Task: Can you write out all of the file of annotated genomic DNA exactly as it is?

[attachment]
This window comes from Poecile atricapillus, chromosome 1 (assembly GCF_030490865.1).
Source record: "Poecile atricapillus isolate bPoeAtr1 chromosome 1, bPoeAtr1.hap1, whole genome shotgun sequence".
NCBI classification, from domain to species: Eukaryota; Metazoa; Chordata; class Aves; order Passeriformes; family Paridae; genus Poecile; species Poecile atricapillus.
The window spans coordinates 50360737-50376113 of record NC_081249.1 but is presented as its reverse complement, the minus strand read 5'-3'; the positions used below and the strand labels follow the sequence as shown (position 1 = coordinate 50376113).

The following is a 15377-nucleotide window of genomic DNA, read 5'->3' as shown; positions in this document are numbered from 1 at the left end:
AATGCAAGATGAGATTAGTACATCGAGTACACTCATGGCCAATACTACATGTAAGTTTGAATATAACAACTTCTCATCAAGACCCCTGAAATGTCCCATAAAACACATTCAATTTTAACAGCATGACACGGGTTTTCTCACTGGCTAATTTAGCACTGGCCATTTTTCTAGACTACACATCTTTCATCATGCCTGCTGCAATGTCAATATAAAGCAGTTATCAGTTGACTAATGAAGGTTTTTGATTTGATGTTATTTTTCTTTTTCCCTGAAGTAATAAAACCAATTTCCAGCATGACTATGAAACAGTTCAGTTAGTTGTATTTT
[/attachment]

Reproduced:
This window comes from Poecile atricapillus, chromosome 1 (assembly GCF_030490865.1).
Source record: "Poecile atricapillus isolate bPoeAtr1 chromosome 1, bPoeAtr1.hap1, whole genome shotgun sequence".
NCBI classification, from domain to species: Eukaryota; Metazoa; Chordata; class Aves; order Passeriformes; family Paridae; genus Poecile; species Poecile atricapillus.
The window spans coordinates 50360737-50376113 of record NC_081249.1 but is presented as its reverse complement, the minus strand read 5'-3'; the positions used below and the strand labels follow the sequence as shown (position 1 = coordinate 50376113).

The following is a 15377-nucleotide window of genomic DNA, read 5'->3' as shown; positions in this document are numbered from 1 at the left end:
AATGCAAGATGAGATTAGTACATCGAGTACACTCATGGCCAATACTACATGTAAGTTTGAATATAACAACTTCTCATCAAGACCCCTGAAATGTCCCATAAAACACATTCAATTTTAACAGCATGACACGGGTTTTCTCACTGGCTAATTTAGCACTGGCCATTTTTCTAGACTACACATCTTTCATCATGCCTGCTGCAATGTCAATATAAAGCAGTTATCAGTTGACTAATGAAGGTTTTTGATTTGATGTTATTTTTCTTTTTCCCTGAAGTAATAAAACCAATTTCCAGCATGACTATGAAACAGTTCAGTTAGTTGTATTTT